Helping Children Grieve:
Below we have two options for caregivers of children to help them through the loss of a Loved One or dear friend.
Helpful tips for the grieving child include:
1. Giving the child permission to work through their grief.
- Tell their teacher about the Loss.
- Encourage the child to talk freely about the Loss.
- Give the child plenty of hugs and reassurance.
- Discuss death, dying and grief honestly.
2. NEVER say things like "God took them" or the Departed was "put to sleep."
- The child will learn to fear that God will take them, their parents or their siblings.
- The child will become afraid of going to sleep.
3. Include the child in everything that is going on.
4. Explain the permanency of death.
The death of a Loved One creates a sense of loss for adults and produces a predictable chain of emotions. The stages of grief are typically denial, sadness, depression, guilt, anger, and, finally, relief (or recovery). However, the effects on children vary widely depending upon the child's age and maturity level. The basis for their reaction is their ability to understand death.
Two and Three Year Olds
Children who are two or three years old typically have no understanding of death.
They often consider it a form of sleep. They should be told that their Loved One has died and will not return. Common reactions to this include temporary loss of speech and generalized distress. The two or three year old should be reassured that the Loved One's failure to return is unrelated to anything the child may have said or done.
Four, Five, and Six-Year Olds
Children in this age range have some understanding of death but in a way that relates to a continued existence. The Loved One may be considered to be living underground while continuing to eat, breathe, and play.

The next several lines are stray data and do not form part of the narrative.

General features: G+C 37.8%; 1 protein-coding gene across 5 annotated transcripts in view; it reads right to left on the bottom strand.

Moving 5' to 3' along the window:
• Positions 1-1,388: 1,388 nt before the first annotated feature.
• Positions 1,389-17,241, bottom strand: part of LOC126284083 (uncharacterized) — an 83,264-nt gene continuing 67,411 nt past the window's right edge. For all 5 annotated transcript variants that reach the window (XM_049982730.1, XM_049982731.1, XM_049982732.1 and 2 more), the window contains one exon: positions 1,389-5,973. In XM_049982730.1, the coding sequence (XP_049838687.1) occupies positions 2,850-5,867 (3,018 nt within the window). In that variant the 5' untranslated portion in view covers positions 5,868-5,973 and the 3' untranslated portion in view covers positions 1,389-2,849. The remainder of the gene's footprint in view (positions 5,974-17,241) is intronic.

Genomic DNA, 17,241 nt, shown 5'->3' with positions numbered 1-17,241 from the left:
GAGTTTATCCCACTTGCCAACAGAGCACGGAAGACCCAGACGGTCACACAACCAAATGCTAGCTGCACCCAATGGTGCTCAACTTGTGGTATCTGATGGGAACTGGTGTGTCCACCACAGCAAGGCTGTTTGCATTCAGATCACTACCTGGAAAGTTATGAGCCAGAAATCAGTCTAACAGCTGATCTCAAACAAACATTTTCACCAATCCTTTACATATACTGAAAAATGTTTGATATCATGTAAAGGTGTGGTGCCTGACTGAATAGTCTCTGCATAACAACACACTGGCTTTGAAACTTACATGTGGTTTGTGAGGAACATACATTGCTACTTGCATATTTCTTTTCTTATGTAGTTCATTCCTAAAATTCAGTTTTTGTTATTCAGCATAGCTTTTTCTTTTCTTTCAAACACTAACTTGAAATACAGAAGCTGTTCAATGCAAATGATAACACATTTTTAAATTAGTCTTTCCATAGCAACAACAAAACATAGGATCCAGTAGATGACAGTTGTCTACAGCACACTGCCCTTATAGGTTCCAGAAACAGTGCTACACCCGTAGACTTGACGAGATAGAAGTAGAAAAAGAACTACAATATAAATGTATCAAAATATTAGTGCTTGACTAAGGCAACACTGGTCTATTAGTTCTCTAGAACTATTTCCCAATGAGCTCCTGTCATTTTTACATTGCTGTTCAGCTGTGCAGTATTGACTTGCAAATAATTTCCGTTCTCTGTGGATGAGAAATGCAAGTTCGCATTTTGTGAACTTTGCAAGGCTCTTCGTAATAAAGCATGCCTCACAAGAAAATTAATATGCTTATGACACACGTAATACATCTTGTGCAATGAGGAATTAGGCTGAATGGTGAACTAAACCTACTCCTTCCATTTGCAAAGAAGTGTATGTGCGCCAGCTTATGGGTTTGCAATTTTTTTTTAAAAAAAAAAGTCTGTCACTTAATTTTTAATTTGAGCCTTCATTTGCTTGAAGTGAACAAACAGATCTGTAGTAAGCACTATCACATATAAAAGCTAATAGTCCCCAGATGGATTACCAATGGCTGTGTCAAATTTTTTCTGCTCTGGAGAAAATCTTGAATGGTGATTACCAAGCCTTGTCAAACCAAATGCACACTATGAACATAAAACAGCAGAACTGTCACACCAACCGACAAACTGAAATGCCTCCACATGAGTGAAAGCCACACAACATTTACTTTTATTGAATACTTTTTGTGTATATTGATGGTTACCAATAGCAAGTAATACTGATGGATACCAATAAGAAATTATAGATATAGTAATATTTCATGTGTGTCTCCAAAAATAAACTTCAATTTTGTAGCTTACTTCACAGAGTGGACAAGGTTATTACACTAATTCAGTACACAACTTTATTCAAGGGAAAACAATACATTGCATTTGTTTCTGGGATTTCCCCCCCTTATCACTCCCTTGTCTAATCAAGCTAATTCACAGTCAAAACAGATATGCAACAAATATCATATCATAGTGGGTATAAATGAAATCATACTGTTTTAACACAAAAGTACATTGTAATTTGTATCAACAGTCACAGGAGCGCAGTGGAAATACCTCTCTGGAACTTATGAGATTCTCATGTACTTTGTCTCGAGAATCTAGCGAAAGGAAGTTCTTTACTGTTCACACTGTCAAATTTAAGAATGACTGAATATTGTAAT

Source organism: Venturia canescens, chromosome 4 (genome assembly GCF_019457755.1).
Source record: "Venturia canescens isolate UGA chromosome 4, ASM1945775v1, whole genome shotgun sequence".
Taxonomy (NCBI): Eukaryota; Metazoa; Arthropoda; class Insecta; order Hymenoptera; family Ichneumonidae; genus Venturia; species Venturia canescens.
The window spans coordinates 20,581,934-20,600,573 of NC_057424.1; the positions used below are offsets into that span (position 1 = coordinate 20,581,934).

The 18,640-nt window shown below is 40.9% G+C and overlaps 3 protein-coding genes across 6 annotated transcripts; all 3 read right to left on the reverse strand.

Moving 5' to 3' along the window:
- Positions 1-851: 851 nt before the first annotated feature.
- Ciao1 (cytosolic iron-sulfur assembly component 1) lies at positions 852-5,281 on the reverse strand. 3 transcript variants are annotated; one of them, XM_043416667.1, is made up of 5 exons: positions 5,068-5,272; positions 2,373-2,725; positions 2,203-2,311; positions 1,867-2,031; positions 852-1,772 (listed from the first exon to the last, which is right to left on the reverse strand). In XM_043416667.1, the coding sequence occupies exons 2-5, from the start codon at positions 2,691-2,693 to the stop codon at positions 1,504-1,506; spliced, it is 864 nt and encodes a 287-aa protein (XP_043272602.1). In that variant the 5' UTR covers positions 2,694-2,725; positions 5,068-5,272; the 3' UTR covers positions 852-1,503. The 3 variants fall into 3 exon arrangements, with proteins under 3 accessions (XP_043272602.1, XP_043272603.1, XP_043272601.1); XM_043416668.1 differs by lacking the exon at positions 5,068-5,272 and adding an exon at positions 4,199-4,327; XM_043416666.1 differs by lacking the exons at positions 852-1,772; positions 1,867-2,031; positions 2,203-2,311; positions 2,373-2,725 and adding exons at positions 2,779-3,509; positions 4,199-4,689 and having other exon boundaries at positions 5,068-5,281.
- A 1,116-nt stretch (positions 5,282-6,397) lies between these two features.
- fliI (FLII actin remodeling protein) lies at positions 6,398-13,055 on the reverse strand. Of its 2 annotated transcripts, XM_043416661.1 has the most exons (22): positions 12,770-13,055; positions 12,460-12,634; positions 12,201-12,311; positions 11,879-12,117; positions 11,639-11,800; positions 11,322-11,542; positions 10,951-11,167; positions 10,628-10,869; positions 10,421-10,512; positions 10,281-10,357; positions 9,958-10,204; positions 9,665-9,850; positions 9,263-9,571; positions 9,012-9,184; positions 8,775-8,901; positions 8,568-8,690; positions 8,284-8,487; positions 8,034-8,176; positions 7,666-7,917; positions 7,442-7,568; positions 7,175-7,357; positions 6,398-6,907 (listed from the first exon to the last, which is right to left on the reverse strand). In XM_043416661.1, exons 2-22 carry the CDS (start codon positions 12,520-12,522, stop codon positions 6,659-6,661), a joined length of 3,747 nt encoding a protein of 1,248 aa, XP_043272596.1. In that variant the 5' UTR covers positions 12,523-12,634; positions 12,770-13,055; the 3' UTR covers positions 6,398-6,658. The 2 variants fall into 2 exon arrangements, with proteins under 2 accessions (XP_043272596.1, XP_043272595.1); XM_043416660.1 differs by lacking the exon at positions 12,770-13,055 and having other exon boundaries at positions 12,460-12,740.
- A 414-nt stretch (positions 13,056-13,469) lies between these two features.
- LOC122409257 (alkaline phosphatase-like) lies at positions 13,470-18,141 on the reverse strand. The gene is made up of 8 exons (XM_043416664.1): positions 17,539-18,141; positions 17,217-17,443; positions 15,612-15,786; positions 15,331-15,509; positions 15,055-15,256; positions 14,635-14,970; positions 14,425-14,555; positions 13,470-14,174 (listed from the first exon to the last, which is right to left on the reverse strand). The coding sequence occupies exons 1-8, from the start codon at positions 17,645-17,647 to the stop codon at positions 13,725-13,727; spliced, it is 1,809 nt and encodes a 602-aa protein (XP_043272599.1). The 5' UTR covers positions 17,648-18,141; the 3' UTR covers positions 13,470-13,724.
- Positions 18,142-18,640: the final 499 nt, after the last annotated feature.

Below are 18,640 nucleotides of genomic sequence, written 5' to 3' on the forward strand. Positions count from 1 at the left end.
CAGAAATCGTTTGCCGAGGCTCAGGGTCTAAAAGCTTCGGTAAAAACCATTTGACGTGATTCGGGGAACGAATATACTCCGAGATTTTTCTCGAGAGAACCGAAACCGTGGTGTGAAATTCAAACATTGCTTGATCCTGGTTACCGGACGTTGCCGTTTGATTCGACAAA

Alternatively, they may perceive the Loved One to be asleep. A return to life may be expected if the child views death as temporary. These children often feel that any anger they had for the Loved One may be responsible for the death. This view should be refuted because they may also translate this belief to the death of family members in the past.
Some children also see death as contagious and begin to fear that their own death (or that of others) is imminent. They should be reassured that their death is not likely. Manifestations of grief often take the form of disturbances in bladder and bowel control, eating, and sleeping. This is best managed by parent-child discussions that allow the child to express feelings and concerns. Several brief discussions are generally more productive than one or two prolonged sessions.
Seven, Eight, and Nine-Year Olds
The irreversibility of death becomes real to these children. They usually do not personalize death, thinking it cannot happen to them. However, some children may develop concerns about death of their parents. They may become very curious about death and its implications. Parents should be ready to respond frankly and honestly to questions that may arise. Several manifestations of grief may occur in these children, including the development of school problems, learning problems, antisocial behavior, hypochondriacal concerns, or aggression. Additionally, withdrawal, over attentiveness, or clinging behavior may be seen. Based on grief reactions to the loss of parents or siblings, it is likely that the symptoms may not occur immediately but several weeks or months later.
Ten and Eleven Year Olds
Children in this age range generally understand death as natural, inevitable, and universal. Consequently, these children often react to death in a manner very similar to adults.
Although this age group also reacts similarly to adults, many adolescents may exhibit various forms of denial. This usually takes the form of a lack of emotional display. Consequently, these young people may be experiencing sincere grief without any outward manifestations.